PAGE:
NEW YORK, NY - APRIL 28: Marc Staal #18 of the New York Rangers controls the puck against Matt Hendricks #26 and Jay Beagle #83 of the Washington Capitals in the first period of Game One of the Eastern Conference Semifinals during the 2012 NHL Stanley Cup Playoffs at Madison Square Garden on April 28, 2012 in New York City. (Photo by Bruce Bennett/Getty Images)
In the first round of the chess match between the Rangers and Capitals, much will be made of Mike Green's mistakes, but Marc Staal's performance may be a sign of future trouble for the Rangers in this series.
Though some will complain about the pace of the first game of the Eastern Conference Semifinals between the Rangers and Capitals, perhaps it's best to call it something of a chess match. In a defensive struggle, both John Tortorella and Dale Hunter attempted to take the measure of their opponent, with each team looking for an edge to bring them one step closer to their ultimate goal.
Much will be made of Mike Green's missteps, particularly his incredibly ineffective attempt to wrap up Artem Anisimov as the forward dragged himself to the opening goal in the second period and the busted coverage on Chris Kreider's eventual game winning goal.
He was not the only blueliner who put his team in a bad position, however.
The Rangers' Marc Staal took two of the blueshirt's four minor penalties on the afternoon, both while the game was still scoreless and the Capitals applying the larger portion of what little offensive pressure was to be found. Whistled in the first period for interfering with Matt Hendricks, the Capitals generated four shots on the man advantage, three of them by Troy Brouwer, Niklas Backstrom, and Alexander Semin in high percentage scoring chance areas.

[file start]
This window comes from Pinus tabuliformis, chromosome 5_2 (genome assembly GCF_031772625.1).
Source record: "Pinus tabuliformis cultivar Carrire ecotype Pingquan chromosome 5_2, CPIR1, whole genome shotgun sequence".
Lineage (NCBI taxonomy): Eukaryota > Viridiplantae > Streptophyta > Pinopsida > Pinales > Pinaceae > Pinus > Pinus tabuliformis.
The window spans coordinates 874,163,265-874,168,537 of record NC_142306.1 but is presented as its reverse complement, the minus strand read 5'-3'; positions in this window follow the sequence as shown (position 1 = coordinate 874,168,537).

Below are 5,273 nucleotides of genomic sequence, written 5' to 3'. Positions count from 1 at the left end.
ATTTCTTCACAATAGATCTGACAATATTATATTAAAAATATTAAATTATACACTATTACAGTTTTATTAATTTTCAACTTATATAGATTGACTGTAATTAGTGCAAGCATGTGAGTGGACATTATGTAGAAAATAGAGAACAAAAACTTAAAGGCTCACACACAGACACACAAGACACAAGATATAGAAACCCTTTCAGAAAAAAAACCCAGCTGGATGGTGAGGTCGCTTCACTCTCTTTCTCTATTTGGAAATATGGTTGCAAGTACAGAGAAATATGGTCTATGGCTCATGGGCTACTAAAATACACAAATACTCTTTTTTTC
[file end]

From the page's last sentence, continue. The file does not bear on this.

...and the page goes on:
Staal can thank the pure skill and athletic ability of Henrik Lundqvist for bailing him out there, but he was guilty of handing the game right back to the Capitals early in the second period while both sides continued to look for the first goal. Whistled for a hook on Brouwer, it was the willingness of the penalty killers to block shots -- including a series of sacrifices by Dan Girardi aganst both Dennis Wideman and Alex Ovechkin -- that kept things from getting worse for New York.
Both made mistakes which lead directly to goals. The only difference is that the Capitals' offense was unable to cover Green's errors while Staal's transgressions will mostly be glossed over in the wake of the 3-1 victory.
Don't be so surprised, however, if Dale Hunter and his coaching staff took careful note, and if the Capitals start keying on the 25-year-old defenseman, looking either to lure him into more penalties or to expose him with more quick transition passes.